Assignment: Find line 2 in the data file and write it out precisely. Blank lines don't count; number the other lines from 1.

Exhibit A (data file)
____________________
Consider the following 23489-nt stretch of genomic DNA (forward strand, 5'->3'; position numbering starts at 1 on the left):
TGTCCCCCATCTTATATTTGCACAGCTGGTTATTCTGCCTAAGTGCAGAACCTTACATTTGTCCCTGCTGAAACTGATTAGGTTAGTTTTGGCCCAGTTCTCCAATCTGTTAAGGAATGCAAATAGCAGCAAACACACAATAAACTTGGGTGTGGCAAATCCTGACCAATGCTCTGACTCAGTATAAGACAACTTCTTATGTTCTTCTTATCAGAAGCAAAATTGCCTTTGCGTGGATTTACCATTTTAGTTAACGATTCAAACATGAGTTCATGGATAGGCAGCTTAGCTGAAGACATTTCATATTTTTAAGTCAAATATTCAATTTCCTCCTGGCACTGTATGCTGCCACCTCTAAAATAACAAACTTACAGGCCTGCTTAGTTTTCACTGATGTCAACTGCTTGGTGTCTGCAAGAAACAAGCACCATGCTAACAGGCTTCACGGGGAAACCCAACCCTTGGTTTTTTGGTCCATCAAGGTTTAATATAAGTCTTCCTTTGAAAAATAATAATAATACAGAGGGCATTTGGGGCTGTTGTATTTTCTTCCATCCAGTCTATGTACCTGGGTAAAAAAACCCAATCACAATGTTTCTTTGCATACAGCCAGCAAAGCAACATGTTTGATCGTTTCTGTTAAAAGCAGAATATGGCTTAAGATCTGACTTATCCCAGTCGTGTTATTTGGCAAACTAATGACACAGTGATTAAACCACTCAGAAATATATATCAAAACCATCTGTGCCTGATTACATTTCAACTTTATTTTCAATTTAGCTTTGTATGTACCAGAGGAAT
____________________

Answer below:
TGTCCCCCATCTTATATTTGCACAGCTGGTTATTCTGCCTAAGTGCAGAACCTTACATTTGTCCCTGCTGAAACTGATTAGGTTAGTTTTGGCCCAGTTCTCCAATCTGTTAAGGAATGCAAATAGCAGCAAACACACAATAAACTTGGGTGTGGCAAATCCTGACCAATGCTCTGACTCAGTATAAGACAACTTCTTATGTTCTTCTTATCAGAAGCAAAATTGCCTTTGCGTGGATTTACCATTTTAGTTAACGATTCAAACATGAGTTCATGGATAGGCAGCTTAGCTGAAGACATTTCATATTTTTAAGTCAAATATTCAATTTCCTCCTGGCACTGTATGCTGCCACCTCTAAAATAACAAACTTACAGGCCTGCTTAGTTTTCACTGATGTCAACTGCTTGGTGTCTGCAAGAAACAAGCACCATGCTAACAGGCTTCACGGGGAAACCCAACCCTTGGTTTTTTGGTCCATCAAGGTTTAATATAAGTCTTCCTTTGAAAAATAATAATAATACAGAGGGCATTTGGGGCTGTTGTATTTTCTTCCATCCAGTCTATGTACCTGGGTAAAAAAACCCAATCACAATGTTTCTTTGCATACAGCCAGCAAAGCAACATGTTTGATCGTTTCTGTTAAAAGCAGAATATGGCTTAAGATCTGACTTATCCCAGTCGTGTTATTTGGCAAACTAATGACACAGTGATTAAACCACTCAGAAATATATATCAAAACCATCTGTGCCTGATTACATTTCAACTTTATTTTCAATTTAGCTTTGTATGTACCAGAGGAAT